BYOD Security: How to Keep Smartphone’s, laptops and Tablets secure in Office, Schools even at Home?

Bring Your Own Device (BYOD) has a tempt affect on the present work place which not only boost the company production and revenue but also cut cost at the same time. This term also invites other relevant concerns like bring your own technology (BYOT), bring your own phone (BYOP), and bring your own PC (BYOPC) means the policy of permitting employees to bring personally owned mobile devices (laptops, tablets, and smart phones) to their workplace. The concept of BYOD broadens when BYOS (Bring Your Own Software ) introduced which include software and services, as employees use cloud services and other tools on the web. The devices will get the privileged to access the company information and applications without altering the ownership of the device. The term is also used to describe the same practice applied to students using personally owned devices in education settings in an interactive classroom environment. BYOD and BYOD Security is becoming a common rule rather than the exception in today’s workplace. BYOD may be a convenience to the employee though a company needs to think about its impact on corporate security models. While adopting BYOD in workplace, the issue eventually will arise how the data will be protected.

Starting from 2009, 60% employees of present day business world adopting BYOD. A BYOD policy and BYOD Security was introduced by the Equal Employment Opportunity Commission of USA as the line between workplace and home is becoming indistinct. These policies concentrate on the issues such as if the employee lost the device or leave the job or the damage liability issue. The time has never been better to offer a secure BYOD program that maximizes the productivity of employees. Although a firm partition between personal and business data to protect confidential information and other programs with total confidence is an absolute need.

Why to have BYOD & BYOD Security

  • Cut device carrier costs and block unauthorized devices from the company network by leveraging secured Network Operations Center (NOC)
  • Companies can take an advantage of newer technology faster
  • Employees may take better care of devices as the device is their own property and generating earnings
  • Employees can decide on the technology they wish to use rather than using whatever the company chooses. This may improve self-esteem and productivity.
  • Exclusive control of features that is given to the employee
  • Ensure successful deployment and adoption, through a structured program and change management approach
  • Improve user productivity by providing access to secure collaboration solutions (e mail, PIM, calendar), intranet, and in-house or third-party mobile applications .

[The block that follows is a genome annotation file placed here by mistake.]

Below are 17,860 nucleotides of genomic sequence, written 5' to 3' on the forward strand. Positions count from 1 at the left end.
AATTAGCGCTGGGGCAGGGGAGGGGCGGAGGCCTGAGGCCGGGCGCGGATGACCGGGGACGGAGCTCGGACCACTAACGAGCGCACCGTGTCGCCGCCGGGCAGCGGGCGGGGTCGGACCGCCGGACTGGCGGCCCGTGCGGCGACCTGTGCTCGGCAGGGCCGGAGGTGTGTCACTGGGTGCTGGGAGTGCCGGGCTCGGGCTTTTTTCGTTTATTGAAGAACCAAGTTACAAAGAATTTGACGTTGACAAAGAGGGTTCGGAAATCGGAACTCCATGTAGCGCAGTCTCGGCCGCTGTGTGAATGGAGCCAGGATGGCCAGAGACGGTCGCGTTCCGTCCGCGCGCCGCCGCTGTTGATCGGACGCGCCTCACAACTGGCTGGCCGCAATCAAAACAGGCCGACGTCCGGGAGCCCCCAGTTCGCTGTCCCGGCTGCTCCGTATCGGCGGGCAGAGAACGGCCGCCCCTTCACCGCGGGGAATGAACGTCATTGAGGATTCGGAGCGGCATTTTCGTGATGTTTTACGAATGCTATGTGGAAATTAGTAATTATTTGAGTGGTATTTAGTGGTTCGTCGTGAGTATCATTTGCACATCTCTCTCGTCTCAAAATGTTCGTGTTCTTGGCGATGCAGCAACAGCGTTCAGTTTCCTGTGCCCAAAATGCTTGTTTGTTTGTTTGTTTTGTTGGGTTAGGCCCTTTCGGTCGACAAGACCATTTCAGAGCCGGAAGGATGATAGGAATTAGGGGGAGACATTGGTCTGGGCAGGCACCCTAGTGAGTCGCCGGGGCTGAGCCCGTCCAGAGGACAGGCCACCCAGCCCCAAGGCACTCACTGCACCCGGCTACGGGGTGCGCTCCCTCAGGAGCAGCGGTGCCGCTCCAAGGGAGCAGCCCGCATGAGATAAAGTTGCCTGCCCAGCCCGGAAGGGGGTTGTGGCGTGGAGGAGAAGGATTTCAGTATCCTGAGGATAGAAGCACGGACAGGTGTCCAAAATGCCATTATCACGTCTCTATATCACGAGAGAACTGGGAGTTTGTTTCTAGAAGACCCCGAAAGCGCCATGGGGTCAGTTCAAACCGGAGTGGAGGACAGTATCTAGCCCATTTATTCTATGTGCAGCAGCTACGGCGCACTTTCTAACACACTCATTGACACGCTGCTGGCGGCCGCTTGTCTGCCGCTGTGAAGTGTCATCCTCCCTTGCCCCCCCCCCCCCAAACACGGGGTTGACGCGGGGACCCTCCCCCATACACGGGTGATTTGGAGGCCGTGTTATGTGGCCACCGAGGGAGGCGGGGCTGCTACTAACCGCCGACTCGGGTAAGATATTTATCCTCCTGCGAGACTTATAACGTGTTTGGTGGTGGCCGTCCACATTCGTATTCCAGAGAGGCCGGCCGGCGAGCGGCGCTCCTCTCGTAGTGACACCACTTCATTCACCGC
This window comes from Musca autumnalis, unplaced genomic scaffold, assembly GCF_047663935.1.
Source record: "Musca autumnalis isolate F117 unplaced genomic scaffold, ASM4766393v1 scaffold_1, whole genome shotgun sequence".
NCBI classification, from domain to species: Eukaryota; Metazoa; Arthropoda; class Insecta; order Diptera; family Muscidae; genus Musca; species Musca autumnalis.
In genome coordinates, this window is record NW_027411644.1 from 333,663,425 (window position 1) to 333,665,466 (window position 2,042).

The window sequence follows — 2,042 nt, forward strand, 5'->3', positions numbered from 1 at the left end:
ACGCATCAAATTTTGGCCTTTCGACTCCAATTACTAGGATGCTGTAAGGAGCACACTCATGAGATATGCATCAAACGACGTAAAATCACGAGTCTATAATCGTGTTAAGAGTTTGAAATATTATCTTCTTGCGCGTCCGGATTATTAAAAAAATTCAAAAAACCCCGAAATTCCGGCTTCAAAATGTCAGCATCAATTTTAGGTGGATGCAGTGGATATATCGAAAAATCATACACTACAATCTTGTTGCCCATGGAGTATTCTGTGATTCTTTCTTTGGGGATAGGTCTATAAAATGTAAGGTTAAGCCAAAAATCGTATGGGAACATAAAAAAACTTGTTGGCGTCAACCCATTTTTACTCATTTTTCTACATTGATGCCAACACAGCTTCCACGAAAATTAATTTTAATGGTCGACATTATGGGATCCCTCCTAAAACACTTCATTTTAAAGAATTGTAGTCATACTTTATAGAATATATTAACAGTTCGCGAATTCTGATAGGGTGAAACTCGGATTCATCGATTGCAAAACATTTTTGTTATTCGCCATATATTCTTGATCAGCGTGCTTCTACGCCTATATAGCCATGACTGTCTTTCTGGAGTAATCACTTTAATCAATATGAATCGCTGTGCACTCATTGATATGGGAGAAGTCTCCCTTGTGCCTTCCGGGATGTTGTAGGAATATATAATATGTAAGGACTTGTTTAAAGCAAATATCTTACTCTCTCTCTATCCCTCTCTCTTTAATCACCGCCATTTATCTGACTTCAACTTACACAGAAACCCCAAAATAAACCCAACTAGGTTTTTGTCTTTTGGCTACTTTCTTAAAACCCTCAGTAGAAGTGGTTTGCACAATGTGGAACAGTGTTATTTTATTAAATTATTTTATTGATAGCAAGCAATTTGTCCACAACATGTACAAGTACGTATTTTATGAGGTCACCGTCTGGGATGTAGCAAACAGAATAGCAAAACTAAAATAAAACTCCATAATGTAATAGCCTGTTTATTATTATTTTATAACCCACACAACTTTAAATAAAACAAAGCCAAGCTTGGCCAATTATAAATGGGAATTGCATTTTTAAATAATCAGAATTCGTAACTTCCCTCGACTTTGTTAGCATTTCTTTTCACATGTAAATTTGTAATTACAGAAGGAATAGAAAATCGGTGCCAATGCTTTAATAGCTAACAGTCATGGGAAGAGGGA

• Protect user’s privacy and critical information by using legal security container to separate personal and company data
  • Saves money on high- priced devices that company would normally purchase for employees

Is it really ‘bring your own danger’ ‘bring your own disaster’?

  • Company information is often less secured than it would be on a company- controlled device
  • Due to security issues, employees often do not have true control over their devices, as the company they work for, must ensure that proprietary and private information is always secure like BYOD Security
  • It is an out- of- pocket expense for employees. They may be responsible for repairs if their devices were damaged or broken

What BYOD means for security

Introducing BYOD partially depends on the morale of the employee.

As a Director/CEO of a company ask yourself:

  • Who owns the device? (Employee’s concern)
  • Who manages and secures the device? (Company’s concern)

It’s risky to prohibit personal devices present day workplace as because employees end up using their own devices anyway to meet the deadline, unmonitored and undeterred by company security policies. Whatever company thinks of BYOD Security and however company chooses to implement it, IT managers should treat it the same way as any introduction of new technology; with a controlled and predictable deployment.

8 Steps to a BYOD security plan

Company’s security and BYOD security can co-exist. And it starts with planning which should include Employee’s concern and company’s concern. Here’s how:

1. Decide which devices will your company allow to connect to your network (Employee’s and company’s concern)

  • Mobile devices (smart phones),Tablets (e.g., iPad), Portable computers (laptops, netbooks, ultrabooks)
  • Map the risk elements to regulations, where applicable